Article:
Updated: Apr 21, 2020
At the time of writing this (March 25, 2020), there have been 54,454 confirmed cases of COVID-19 in the United States and 737 resultant deaths. My heart is aching for everyone right now.
To say that times are difficult would be an understatement. People around the globe are rushing to navigate the convoluted ins and outs of this novel virus. We are all attempting to manage our physical, mental, and emotional health while approaching each day with uncertainty.
Unfortunately, other diseases like stroke, cancer, and heart attack don't care about COVID-19. Stroke survivors and other critically ill members of our society shouldn't have to see this time as the proverbial "end of the road."
At a time where hospital beds and ventilators need to remain available, we cannot suddenly drop all ancillary services (e.g. speech therapy, physical therapy, occupational therapy, etc.)
These services are meant to help others maintain good health and reduce the risk of hospitalization related to other diseases, illnesses and injuries.
If you were receiving or were planning on participating with speech therapy, there are still options for receiving these services . In a time of technological advances and impressive digital resources, we can offer you therapy through another modality: telemedicine.
Some people may wonder why speech therapy would be considered "critical services" during a time of global pandemic.
Here is a short list of diagnoses to consider and reasons why it's important to seek out or continue your speech therapy services if you are in need:
Aphasia is the impaired ability to express or understand language. This means that it could be difficult to get the right words out, or maybe it's difficult to understand what others are saying. Individuals with aphasia are at a higher risk of social isolation and depression.
Especially at a time when we are all being asked to remain at home and practice social distancing, it's critical to be able to understand what's going on around us and promote other modalities of communication. Speech therapy can help individuals with aphasia understand current events and improve ways to communicate with loved ones.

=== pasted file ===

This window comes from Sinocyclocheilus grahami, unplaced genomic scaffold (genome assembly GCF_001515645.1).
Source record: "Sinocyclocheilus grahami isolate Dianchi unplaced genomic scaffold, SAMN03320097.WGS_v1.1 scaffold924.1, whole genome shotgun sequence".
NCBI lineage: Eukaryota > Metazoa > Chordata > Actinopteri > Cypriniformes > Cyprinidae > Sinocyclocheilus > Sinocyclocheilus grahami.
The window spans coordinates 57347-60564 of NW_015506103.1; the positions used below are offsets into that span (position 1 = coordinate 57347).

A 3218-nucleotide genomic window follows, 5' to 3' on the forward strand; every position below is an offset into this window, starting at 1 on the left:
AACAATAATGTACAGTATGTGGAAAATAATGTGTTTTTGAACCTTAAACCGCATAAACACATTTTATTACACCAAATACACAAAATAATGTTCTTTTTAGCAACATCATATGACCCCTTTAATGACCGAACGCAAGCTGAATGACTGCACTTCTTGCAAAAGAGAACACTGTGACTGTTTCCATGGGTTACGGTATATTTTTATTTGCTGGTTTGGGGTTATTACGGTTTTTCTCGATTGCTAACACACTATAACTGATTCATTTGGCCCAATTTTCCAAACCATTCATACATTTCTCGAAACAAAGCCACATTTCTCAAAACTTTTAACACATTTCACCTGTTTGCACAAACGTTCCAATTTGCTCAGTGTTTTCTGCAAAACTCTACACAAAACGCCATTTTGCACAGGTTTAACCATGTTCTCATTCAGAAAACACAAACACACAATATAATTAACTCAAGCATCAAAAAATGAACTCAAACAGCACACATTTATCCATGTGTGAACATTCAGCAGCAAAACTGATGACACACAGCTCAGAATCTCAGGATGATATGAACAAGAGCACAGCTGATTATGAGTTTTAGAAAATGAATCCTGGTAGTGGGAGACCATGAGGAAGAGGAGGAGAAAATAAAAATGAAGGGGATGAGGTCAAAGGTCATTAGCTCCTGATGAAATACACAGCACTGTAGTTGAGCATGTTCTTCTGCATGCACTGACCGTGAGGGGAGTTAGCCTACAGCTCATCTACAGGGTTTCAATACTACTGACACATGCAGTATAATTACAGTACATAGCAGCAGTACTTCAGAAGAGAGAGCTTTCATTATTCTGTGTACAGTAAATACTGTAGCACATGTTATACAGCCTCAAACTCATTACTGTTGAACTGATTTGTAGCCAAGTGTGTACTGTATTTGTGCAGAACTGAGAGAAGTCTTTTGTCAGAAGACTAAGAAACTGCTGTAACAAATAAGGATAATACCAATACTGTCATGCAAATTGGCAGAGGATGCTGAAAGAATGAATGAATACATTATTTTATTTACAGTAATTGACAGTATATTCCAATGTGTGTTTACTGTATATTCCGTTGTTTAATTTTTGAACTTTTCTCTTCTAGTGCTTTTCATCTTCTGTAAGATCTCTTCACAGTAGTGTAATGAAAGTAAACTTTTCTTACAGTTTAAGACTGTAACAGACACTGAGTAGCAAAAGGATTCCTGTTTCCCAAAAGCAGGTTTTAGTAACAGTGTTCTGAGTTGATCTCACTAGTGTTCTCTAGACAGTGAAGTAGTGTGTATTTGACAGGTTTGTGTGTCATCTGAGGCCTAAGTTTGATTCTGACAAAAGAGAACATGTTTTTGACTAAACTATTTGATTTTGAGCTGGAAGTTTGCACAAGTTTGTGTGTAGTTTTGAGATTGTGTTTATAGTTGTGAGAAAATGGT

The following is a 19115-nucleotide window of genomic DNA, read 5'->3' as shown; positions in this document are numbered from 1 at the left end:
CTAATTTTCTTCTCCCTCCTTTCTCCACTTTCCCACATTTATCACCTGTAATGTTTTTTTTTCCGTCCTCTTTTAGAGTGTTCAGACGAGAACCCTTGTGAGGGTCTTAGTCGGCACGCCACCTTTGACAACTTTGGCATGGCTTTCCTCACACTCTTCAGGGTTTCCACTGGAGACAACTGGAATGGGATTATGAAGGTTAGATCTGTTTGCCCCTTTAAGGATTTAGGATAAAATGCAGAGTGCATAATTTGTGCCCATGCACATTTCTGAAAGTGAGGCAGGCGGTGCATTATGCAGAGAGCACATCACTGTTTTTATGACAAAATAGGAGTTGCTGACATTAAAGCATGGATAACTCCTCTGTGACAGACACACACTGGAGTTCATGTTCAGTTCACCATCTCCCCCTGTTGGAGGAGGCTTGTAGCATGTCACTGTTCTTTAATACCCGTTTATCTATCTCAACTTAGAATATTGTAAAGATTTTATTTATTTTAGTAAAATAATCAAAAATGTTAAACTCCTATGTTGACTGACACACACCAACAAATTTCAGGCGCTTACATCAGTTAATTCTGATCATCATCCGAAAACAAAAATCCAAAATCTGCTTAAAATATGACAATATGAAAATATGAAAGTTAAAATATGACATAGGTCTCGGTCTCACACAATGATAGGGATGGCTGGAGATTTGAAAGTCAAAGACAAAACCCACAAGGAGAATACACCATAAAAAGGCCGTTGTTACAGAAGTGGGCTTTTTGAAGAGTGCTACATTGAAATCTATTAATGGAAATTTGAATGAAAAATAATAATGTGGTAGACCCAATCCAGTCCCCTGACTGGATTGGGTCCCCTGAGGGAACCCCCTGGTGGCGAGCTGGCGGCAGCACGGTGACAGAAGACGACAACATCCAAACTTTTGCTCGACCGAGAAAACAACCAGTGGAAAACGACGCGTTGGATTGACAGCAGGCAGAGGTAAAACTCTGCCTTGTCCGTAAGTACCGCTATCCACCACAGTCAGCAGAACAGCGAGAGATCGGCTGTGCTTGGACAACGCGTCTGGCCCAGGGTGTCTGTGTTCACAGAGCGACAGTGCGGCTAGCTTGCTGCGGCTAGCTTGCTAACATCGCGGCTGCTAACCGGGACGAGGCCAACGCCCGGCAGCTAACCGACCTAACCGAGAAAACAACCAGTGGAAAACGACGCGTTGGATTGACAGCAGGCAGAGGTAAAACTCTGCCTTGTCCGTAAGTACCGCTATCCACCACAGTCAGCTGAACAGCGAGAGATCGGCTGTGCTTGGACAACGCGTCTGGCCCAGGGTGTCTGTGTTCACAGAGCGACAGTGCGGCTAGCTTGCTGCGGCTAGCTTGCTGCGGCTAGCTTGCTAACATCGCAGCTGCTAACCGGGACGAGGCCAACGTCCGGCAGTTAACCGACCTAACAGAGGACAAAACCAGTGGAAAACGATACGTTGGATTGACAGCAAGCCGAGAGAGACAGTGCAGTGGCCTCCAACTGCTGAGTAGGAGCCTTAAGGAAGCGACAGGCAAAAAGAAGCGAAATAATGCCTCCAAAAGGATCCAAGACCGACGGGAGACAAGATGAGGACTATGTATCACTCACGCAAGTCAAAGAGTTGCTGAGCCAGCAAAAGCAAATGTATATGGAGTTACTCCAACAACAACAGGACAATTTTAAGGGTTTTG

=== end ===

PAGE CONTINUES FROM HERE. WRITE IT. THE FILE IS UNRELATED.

Dysarthria is the disruption in speech sounds often characterized by slurred or slow speech. This can commonly occur after stroke, brain injury, tumor, or other conditions that result in weakness or paralysis of the facial muscles and tongue.
Many people might struggle to understand someone with dysarthria. Speech therapists can continue to help others be understood while we are all relying on cell phones and video chats to be heard.
Dysphagia is the impaired ability to swallow. Someone with dysphagia might find it difficult to drink liquids without coughing, chew solids, and swallow solids without feeling like they might choke. Dysphagia can also increase the risk of malnutrition, dehydration, pneumonia, or even death.
It is absolutely critical that individuals with dysphagia continue to receive their therapy to either maintain or improve their swallow function while reducing the risk of being hospitalized for any of the above-mentioned risks.
Although teletherapy can impose some limitations on the delivery of care, there is research that shows the benefit of telehealth with the dysphagia population. If you're interested in seeing the research, you can find links to several articles at the bottom of this page.
If you have dysphagia, have already participated in a recent instrumental swallow exam (e.g. Modified Barium Swallow Study or "swallow x-ray,"; Fiberoptic Endoscopic Evaluation of Swallowing or FEES (a scope with a camera was placed down your nose while you ate and drank various foods/liquids with dye)) and you were planning on seeing a speech therapist, please do not hesitate to reach out to your physician and your speech therapist.
Modified Barium Swallow Study (MBSS)
Image credit: SA Swallowing Services, PLLC
Fiberoptic Endoscopic Evaluation of Swallowing (FEES)
I currently offer teletherapy through a HIPAA compliant video chat platform. During this time of need, I am happy to work with you and your therapist to come up with a plan of care that is right for you.
For anyone with dysphagia, it is recommended that you have an instrumental swallow study completed prior to starting therapy. Just as a physician should not treat an injured part of the body without proper testing and imaging, a speech therapist cannot safely and effectively treat dysphagia without seeing what is going on inside of the throat.
If you are noticing new symptoms of speech, language, voice, or swallowing impairment, please call your physician.